Wednesday, April 20, 2005

I believe in God, but does God believe in me?

That is from the Leonard Bernstein Mass written in memory of John F. Kennedy in the late 60s, and maybe it dates me – as it should – but I still think the question is a good and important one. Does God believe in me? Because if God CAN believe in me, then that says something about how particularly and intimately the universe is “hitched up” together, as John Muir put it.

It is one thing to allow the chance that there’s a watchmaker out there, winding it up and setting it on the mantle; but to take the chance that we – each of us – in threaded through with the same sanctity, the same spirit, that there is an analogy of being between us and the creative centre of the whole thing. And more than this: that we might be of great value, being made, cherished and named out of some deep and intimate love. That is a different cosmology entirely.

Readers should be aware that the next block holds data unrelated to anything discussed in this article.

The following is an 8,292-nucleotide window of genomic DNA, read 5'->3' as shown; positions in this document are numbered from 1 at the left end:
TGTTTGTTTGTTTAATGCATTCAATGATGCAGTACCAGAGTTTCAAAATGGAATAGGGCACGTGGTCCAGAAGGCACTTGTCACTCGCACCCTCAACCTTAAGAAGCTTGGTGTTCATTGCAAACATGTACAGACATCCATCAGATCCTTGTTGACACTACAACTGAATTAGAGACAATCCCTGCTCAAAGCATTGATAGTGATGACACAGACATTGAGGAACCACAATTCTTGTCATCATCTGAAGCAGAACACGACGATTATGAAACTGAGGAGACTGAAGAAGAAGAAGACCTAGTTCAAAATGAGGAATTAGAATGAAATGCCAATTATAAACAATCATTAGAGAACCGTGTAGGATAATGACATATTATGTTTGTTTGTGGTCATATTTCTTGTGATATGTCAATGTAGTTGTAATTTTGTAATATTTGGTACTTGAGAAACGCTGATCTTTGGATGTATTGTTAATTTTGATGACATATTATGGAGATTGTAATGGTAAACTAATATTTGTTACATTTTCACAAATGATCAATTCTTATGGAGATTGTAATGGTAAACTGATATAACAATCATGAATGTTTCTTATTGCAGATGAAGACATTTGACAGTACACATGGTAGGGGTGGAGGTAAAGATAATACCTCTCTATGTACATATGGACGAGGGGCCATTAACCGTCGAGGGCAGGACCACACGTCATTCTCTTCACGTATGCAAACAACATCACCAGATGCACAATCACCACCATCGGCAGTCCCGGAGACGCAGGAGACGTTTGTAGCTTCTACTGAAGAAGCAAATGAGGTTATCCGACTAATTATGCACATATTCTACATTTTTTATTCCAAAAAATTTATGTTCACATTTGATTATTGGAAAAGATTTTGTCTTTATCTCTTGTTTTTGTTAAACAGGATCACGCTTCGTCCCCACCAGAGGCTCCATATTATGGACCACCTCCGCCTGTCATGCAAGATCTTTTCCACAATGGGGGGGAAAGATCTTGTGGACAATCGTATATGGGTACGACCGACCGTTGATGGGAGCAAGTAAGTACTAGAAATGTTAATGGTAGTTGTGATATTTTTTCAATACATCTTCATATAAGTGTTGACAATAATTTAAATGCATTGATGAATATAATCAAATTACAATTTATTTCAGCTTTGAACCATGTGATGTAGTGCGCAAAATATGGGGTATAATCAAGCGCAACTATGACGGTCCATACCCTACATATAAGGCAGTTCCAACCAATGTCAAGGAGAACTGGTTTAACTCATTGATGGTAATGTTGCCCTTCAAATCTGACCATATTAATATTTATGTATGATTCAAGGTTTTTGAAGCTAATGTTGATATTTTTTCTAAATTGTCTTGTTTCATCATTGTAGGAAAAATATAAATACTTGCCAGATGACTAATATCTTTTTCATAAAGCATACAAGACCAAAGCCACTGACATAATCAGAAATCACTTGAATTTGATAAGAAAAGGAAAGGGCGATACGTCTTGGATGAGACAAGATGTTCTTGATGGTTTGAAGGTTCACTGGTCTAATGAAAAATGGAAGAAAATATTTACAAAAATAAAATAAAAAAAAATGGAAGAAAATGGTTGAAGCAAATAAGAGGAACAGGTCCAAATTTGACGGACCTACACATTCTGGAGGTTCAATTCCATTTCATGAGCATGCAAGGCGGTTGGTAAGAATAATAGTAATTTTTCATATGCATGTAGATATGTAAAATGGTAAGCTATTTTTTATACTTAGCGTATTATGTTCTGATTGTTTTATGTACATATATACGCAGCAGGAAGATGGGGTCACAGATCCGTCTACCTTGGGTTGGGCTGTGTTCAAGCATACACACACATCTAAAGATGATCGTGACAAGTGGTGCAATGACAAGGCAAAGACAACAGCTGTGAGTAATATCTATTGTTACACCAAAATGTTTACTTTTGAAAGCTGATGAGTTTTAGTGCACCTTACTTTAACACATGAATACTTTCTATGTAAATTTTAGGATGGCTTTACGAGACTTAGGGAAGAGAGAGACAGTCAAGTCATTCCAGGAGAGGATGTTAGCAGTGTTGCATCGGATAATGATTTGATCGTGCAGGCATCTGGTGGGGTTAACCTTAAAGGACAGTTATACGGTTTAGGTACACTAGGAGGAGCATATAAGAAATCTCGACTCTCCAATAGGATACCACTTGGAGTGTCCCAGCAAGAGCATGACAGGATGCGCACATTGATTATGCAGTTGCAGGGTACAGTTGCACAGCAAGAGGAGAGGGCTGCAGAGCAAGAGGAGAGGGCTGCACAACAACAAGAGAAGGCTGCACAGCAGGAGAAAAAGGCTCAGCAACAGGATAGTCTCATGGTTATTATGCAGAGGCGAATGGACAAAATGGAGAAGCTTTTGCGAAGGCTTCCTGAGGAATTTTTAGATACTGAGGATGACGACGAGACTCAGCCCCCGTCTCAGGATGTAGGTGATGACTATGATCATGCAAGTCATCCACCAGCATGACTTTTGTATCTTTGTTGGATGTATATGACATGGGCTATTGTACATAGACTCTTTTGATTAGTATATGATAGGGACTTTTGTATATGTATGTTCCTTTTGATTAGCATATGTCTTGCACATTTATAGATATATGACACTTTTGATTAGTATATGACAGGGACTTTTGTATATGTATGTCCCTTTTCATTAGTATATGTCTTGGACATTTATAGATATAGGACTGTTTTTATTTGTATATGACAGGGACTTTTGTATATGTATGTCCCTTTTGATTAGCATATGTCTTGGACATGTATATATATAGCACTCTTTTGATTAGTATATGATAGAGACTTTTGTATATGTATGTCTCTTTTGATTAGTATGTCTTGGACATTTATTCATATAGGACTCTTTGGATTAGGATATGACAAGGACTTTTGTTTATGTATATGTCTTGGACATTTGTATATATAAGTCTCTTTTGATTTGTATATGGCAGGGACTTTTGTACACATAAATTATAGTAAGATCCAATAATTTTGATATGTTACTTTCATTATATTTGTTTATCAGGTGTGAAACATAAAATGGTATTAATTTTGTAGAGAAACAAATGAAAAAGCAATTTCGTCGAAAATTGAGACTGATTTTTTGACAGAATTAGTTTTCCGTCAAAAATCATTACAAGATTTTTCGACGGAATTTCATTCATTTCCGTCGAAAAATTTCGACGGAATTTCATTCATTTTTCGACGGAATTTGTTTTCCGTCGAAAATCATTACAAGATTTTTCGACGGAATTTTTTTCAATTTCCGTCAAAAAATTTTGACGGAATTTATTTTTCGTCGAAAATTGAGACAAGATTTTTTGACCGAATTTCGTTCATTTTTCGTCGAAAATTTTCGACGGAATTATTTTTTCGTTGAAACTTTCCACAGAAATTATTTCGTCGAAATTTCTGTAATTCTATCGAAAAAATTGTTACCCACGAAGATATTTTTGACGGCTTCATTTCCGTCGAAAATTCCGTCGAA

I’ve said it before: a god is anything that offers a blessing and asks for a sacrifice, the civilised world is crowded with them. But still, the question that calls me into both deeper solitude and more intentional community, making me sometimes less comfortable and usually a better neighbor, is this: what if God can come that close, moment by moment, over time and space, here and now?

Enough of weighty theologies! I am writing this in Caffeine, the coffee house in the centre of the Agora at La Trobe. Inside people are lining up for coffee, and sitting reading, writing, and in conversation. There is a buzz of voices, some laughter, a voice asking, “Can I help anybody? Who’s next?” And if I look around carefully, seeing only what is in front of me, but looking with as much discernment and care as I can exercise, than the answer is clear. God is here.

Other stuff.

Laurence Freeman will be giving an address here in two hours. I have heard his tapes and read some of his stuff on meditation, very much in the tradition of Merton, Main, the “Centering Prayer” people and so many in the mystical tradition. This very noisy man will be interested in, and needing to hear, his talk on prayer. If you are on campus at 1:00PM, join us at the HUEED lecture theatre.

1 comment:

Anonymous said...

I think in order for God to believe in us, he actually has to exist...just saying